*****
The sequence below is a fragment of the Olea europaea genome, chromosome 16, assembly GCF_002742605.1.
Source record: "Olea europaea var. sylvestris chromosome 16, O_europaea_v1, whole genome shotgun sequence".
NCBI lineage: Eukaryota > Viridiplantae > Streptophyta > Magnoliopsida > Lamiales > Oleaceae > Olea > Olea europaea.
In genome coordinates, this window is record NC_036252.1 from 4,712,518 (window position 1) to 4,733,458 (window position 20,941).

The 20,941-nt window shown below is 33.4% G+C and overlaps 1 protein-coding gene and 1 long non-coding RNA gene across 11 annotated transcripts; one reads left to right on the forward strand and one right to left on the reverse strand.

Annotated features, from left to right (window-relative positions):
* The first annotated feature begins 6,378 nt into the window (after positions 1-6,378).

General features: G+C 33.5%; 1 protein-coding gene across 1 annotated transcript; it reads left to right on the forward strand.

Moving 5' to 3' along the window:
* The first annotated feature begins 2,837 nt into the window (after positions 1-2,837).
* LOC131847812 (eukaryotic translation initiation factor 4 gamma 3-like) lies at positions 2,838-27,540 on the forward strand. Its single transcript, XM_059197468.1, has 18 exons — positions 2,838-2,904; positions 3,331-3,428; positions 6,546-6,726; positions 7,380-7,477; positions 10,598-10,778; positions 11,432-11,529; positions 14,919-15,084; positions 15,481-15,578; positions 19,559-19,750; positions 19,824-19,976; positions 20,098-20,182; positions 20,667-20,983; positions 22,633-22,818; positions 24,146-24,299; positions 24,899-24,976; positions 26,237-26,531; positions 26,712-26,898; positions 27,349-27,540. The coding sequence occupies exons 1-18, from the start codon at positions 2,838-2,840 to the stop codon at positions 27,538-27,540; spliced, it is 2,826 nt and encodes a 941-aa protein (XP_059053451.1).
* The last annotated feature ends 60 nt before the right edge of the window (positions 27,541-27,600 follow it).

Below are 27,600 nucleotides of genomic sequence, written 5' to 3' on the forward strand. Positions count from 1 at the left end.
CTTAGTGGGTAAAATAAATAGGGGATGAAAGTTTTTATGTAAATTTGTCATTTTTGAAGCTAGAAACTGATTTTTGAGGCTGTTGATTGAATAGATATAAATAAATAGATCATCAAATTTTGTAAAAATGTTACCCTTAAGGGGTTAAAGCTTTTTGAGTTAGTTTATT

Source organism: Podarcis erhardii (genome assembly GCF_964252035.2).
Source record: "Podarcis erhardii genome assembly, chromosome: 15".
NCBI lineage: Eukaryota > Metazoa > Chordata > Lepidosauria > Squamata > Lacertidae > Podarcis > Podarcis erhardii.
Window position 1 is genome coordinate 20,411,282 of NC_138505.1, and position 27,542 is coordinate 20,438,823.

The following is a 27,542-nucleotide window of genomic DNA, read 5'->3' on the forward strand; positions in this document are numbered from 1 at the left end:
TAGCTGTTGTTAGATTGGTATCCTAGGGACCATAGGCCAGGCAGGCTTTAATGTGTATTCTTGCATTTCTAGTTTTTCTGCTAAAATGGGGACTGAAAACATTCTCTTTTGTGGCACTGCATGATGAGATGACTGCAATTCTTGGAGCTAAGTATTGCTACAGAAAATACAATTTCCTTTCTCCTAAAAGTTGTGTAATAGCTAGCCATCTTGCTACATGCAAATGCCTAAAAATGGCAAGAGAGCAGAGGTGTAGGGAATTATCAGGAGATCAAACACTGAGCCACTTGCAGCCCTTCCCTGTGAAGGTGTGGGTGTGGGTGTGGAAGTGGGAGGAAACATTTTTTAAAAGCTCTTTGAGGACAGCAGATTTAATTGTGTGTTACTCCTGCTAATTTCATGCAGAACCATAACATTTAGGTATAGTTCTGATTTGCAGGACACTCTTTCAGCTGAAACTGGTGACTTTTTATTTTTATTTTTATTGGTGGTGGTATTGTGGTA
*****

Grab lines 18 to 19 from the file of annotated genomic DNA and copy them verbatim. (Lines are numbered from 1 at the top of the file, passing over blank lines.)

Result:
Window position 1 is genome coordinate 20,411,282 of NC_138505.1, and position 27,542 is coordinate 20,438,823.

The following is a 27,542-nucleotide window of genomic DNA, read 5'->3' on the forward strand; positions in this document are numbered from 1 at the left end: